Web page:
National Geographic : 1968 Dec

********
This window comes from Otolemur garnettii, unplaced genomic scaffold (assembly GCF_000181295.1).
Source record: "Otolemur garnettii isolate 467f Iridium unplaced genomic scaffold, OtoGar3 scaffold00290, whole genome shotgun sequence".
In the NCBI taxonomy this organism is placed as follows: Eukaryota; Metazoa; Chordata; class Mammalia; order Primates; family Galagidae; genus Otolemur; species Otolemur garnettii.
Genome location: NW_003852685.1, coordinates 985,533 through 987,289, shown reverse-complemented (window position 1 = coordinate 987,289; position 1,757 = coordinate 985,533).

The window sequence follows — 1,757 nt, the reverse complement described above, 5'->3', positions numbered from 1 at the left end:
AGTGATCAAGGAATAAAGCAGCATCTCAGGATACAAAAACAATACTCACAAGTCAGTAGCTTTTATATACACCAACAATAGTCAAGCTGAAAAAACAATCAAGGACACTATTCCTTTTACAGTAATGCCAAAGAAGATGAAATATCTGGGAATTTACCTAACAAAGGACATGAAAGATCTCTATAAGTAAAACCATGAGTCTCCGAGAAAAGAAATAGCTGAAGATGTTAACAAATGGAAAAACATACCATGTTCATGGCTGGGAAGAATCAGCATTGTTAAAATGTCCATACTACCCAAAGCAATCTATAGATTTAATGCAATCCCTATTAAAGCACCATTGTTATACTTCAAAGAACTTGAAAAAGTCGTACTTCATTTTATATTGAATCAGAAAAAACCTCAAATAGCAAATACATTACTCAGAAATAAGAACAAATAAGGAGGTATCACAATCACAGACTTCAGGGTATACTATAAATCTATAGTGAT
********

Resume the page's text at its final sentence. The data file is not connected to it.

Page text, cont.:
Arab girl with a basket of groceries on her head. She passed with only a glance at the weapons. An Israeli housewife bustled out, clutching a package. (There are bargains to be found in the Old City, where prices are sometimes lower than in the New.) Since modern Israel's birth in 1948, no such casual contact had occurred between the seg regated citizens of Jerusalem.* They commu nicated with bullets. They shared no streets, they passed through no common portal. To me, the very normalcy of their present com ings and goings seemed almost miraculous. As I watched and marveled, some of the urchins who haunt the gate spotted me and moved in to assure me in fragments of several languages that whatever I might want they could provide, and at ridiculously low cost. "Buzz off," I suggested. And since they would not, I did, joining the flow of humanity pouring into the ancient town. 842 The sacred city appeared unaltered by the violence of the Six Day War of 1967.t Israeli troops had deliberately accepted unnecessary losses by restricting themselves to light weap ons-even knives-to avoid harming holy and historic places. The Holy Sepulcher and other shrines are intact, and are now pro tected by Israeli law. The streets, as always, were blessedly free of vehicular traffic. They are not really streets at all, in the Western sense, but a jumble of stairs, tunnels, alleys, arcades, and passage ways. All have something strange and ex citing to offer the eye, the ear, the nose-or all three. If squalor abounds in many a soiled *John Scofield wrote of "Jerusalem, the Divided City," in the April, 1959, NATIONAL GEOGRAPHIC. tThe Six Day War and its aftermath were described in "Eyewitness to War in the Holy Land," by Charles Har butt, in the December, 1967, GEOGRAPHIC. In the same issue, Howard La Fay visited the roads and byways "Where Jesus Walked."